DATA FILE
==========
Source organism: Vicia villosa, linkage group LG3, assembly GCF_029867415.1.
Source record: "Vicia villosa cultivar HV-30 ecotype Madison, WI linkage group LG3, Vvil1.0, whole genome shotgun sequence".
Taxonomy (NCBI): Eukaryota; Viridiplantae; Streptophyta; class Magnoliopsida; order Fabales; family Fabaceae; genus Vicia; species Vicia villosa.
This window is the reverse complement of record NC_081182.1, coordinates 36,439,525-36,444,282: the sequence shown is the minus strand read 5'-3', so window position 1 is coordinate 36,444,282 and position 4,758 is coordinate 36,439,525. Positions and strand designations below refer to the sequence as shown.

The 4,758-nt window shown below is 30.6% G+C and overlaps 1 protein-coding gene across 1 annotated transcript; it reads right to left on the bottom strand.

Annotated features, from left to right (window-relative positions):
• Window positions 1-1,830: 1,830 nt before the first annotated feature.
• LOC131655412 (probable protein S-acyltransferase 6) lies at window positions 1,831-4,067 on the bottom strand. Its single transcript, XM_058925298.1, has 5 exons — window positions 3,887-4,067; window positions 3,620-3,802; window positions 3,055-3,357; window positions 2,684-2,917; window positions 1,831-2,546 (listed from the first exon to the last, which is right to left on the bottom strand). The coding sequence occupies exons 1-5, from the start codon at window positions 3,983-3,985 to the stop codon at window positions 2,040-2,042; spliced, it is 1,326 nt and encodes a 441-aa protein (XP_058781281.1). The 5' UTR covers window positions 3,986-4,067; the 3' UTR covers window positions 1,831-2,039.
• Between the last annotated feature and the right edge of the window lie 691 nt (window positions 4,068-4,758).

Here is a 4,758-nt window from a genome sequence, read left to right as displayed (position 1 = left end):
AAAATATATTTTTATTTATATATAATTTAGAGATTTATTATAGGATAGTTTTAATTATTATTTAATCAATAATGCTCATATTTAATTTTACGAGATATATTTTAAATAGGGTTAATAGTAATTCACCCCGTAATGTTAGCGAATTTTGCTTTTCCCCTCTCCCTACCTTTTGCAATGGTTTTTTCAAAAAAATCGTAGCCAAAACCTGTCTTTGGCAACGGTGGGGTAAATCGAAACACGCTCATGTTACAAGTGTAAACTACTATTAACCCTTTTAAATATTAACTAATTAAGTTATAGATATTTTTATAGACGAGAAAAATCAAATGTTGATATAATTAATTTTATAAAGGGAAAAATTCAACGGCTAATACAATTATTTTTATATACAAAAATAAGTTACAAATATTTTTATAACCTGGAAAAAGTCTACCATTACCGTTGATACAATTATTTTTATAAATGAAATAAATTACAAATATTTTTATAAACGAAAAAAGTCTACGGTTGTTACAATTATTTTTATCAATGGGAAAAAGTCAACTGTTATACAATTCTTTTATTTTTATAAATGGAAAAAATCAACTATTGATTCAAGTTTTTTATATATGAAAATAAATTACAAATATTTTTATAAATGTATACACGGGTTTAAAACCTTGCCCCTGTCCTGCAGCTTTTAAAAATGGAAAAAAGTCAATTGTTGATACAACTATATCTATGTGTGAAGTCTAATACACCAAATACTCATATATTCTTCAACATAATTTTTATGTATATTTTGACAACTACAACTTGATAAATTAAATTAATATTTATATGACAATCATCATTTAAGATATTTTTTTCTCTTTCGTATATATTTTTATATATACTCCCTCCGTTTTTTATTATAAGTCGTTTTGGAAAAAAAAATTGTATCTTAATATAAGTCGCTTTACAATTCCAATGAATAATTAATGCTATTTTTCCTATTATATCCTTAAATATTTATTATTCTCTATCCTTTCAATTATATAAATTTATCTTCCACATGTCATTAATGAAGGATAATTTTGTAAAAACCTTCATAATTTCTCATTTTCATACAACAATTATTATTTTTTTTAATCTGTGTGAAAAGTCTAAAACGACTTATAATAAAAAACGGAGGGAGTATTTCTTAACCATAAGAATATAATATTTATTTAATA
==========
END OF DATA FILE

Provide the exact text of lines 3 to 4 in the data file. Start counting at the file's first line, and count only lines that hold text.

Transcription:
Taxonomy (NCBI): Eukaryota; Viridiplantae; Streptophyta; class Magnoliopsida; order Fabales; family Fabaceae; genus Vicia; species Vicia villosa.
This window is the reverse complement of record NC_081182.1, coordinates 36,439,525-36,444,282: the sequence shown is the minus strand read 5'-3', so window position 1 is coordinate 36,444,282 and position 4,758 is coordinate 36,439,525. Positions and strand designations below refer to the sequence as shown.